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Dr Erlebacher identifies an important limitation of our study. Our survey found that lower-income families reported higher rates of delayed or foregone care due to cost. The study design did not enable us to determine how essential the delayed or foregone services may have been.
Previous studies suggest that cost-sharing affects both essential and less-essential care. The RAND Health Insurance Experiment referenced by Dr Erlebacher showed that patients exposed to high levels of cost sharing reduced their use of highly-effective care and less-effective care in similar proportions.1,2 A more recent study by Hibbard et al3 found that new enrollees in a consumer-directed health plan (CDHP) reduced their use of high-priority office visits as often as their use of low-priority office visits.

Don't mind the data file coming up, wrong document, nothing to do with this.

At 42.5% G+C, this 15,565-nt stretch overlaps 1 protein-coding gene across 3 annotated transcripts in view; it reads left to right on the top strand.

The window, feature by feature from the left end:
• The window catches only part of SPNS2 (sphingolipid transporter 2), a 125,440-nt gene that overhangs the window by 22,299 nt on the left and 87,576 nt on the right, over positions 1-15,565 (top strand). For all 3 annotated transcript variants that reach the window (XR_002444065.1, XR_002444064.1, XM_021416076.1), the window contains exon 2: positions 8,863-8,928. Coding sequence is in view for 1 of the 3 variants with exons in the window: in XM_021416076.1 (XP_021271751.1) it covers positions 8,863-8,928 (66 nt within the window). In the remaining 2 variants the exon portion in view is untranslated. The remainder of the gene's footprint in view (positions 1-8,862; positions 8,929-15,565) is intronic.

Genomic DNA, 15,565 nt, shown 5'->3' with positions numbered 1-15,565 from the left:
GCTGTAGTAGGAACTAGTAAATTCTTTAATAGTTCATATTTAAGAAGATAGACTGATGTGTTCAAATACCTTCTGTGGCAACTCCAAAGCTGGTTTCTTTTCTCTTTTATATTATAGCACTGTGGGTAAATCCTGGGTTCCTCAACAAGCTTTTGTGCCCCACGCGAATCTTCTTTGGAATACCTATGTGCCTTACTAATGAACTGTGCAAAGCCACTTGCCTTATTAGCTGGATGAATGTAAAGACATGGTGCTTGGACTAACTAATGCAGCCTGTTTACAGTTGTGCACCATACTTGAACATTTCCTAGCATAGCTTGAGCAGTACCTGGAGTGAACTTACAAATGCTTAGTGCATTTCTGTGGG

Kullgren JT, Lieu TA. More Health Care Is Not Necessarily Better Health Care—Reply. Arch Intern Med. 2011;171(12):1124. doi:10.1001/archinternmed.2011.269